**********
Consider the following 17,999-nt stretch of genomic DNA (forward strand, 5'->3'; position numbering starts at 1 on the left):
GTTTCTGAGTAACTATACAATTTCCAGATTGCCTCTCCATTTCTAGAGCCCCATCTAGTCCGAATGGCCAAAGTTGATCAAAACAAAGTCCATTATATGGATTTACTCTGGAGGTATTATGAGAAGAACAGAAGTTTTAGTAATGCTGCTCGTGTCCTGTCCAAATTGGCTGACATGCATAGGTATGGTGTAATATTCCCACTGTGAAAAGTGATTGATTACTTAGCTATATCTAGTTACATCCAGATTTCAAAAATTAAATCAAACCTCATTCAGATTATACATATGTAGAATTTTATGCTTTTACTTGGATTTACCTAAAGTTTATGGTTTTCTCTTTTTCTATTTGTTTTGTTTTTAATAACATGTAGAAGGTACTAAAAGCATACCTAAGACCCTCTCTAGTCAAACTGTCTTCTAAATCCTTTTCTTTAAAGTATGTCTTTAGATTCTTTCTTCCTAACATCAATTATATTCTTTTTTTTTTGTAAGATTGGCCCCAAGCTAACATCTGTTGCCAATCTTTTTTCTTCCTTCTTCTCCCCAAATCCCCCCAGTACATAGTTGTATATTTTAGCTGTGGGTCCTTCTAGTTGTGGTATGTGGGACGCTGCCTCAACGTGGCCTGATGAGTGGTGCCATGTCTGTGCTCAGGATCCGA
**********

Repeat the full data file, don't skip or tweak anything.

Consider the following 17,999-nt stretch of genomic DNA (forward strand, 5'->3'; position numbering starts at 1 on the left):
GTTTCTGAGTAACTATACAATTTCCAGATTGCCTCTCCATTTCTAGAGCCCCATCTAGTCCGAATGGCCAAAGTTGATCAAAACAAAGTCCATTATATGGATTTACTCTGGAGGTATTATGAGAAGAACAGAAGTTTTAGTAATGCTGCTCGTGTCCTGTCCAAATTGGCTGACATGCATAGGTATGGTGTAATATTCCCACTGTGAAAAGTGATTGATTACTTAGCTATATCTAGTTACATCCAGATTTCAAAAATTAAATCAAACCTCATTCAGATTATACATATGTAGAATTTTATGCTTTTACTTGGATTTACCTAAAGTTTATGGTTTTCTCTTTTTCTATTTGTTTTGTTTTTAATAACATGTAGAAGGTACTAAAAGCATACCTAAGACCCTCTCTAGTCAAACTGTCTTCTAAATCCTTTTCTTTAAAGTATGTCTTTAGATTCTTTCTTCCTAACATCAATTATATTCTTTTTTTTTTGTAAGATTGGCCCCAAGCTAACATCTGTTGCCAATCTTTTTTCTTCCTTCTTCTCCCCAAATCCCCCCAGTACATAGTTGTATATTTTAGCTGTGGGTCCTTCTAGTTGTGGTATGTGGGACGCTGCCTCAACGTGGCCTGATGAGTGGTGCCATGTCTGTGCTCAGGATCCGA